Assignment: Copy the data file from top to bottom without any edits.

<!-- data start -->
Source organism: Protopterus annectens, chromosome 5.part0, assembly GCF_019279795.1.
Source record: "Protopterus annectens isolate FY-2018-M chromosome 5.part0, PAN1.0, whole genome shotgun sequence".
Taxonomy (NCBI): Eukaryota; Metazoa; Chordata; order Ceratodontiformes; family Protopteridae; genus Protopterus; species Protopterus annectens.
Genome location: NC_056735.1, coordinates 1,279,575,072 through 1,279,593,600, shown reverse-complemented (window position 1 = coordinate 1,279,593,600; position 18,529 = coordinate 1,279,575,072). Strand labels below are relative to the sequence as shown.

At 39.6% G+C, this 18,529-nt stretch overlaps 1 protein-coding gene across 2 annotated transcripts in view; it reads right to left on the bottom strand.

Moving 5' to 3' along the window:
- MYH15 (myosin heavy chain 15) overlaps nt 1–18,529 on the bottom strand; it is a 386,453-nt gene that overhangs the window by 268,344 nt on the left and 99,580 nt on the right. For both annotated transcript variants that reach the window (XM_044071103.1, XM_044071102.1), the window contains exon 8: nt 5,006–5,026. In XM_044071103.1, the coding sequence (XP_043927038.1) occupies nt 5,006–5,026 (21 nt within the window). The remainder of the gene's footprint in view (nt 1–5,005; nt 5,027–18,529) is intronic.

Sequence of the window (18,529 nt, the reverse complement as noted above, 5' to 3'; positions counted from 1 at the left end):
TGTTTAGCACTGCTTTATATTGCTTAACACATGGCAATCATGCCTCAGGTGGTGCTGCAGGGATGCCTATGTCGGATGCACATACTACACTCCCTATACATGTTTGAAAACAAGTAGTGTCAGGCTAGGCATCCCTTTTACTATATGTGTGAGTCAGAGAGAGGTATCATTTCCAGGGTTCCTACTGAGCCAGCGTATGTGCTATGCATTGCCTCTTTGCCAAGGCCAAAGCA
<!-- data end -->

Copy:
Source organism: Protopterus annectens, chromosome 5.part0, assembly GCF_019279795.1.
Source record: "Protopterus annectens isolate FY-2018-M chromosome 5.part0, PAN1.0, whole genome shotgun sequence".
Taxonomy (NCBI): Eukaryota; Metazoa; Chordata; order Ceratodontiformes; family Protopteridae; genus Protopterus; species Protopterus annectens.
Genome location: NC_056735.1, coordinates 1,279,575,072 through 1,279,593,600, shown reverse-complemented (window position 1 = coordinate 1,279,593,600; position 18,529 = coordinate 1,279,575,072). Strand labels below are relative to the sequence as shown.

At 39.6% G+C, this 18,529-nt stretch overlaps 1 protein-coding gene across 2 annotated transcripts in view; it reads right to left on the bottom strand.

Moving 5' to 3' along the window:
- MYH15 (myosin heavy chain 15) overlaps nt 1–18,529 on the bottom strand; it is a 386,453-nt gene that overhangs the window by 268,344 nt on the left and 99,580 nt on the right. For both annotated transcript variants that reach the window (XM_044071103.1, XM_044071102.1), the window contains exon 8: nt 5,006–5,026. In XM_044071103.1, the coding sequence (XP_043927038.1) occupies nt 5,006–5,026 (21 nt within the window). The remainder of the gene's footprint in view (nt 1–5,005; nt 5,027–18,529) is intronic.

Sequence of the window (18,529 nt, the reverse complement as noted above, 5' to 3'; positions counted from 1 at the left end):
TGTTTAGCACTGCTTTATATTGCTTAACACATGGCAATCATGCCTCAGGTGGTGCTGCAGGGATGCCTATGTCGGATGCACATACTACACTCCCTATACATGTTTGAAAACAAGTAGTGTCAGGCTAGGCATCCCTTTTACTATATGTGTGAGTCAGAGAGAGGTATCATTTCCAGGGTTCCTACTGAGCCAGCGTATGTGCTATGCATTGCCTCTTTGCCAAGGCCAAAGCA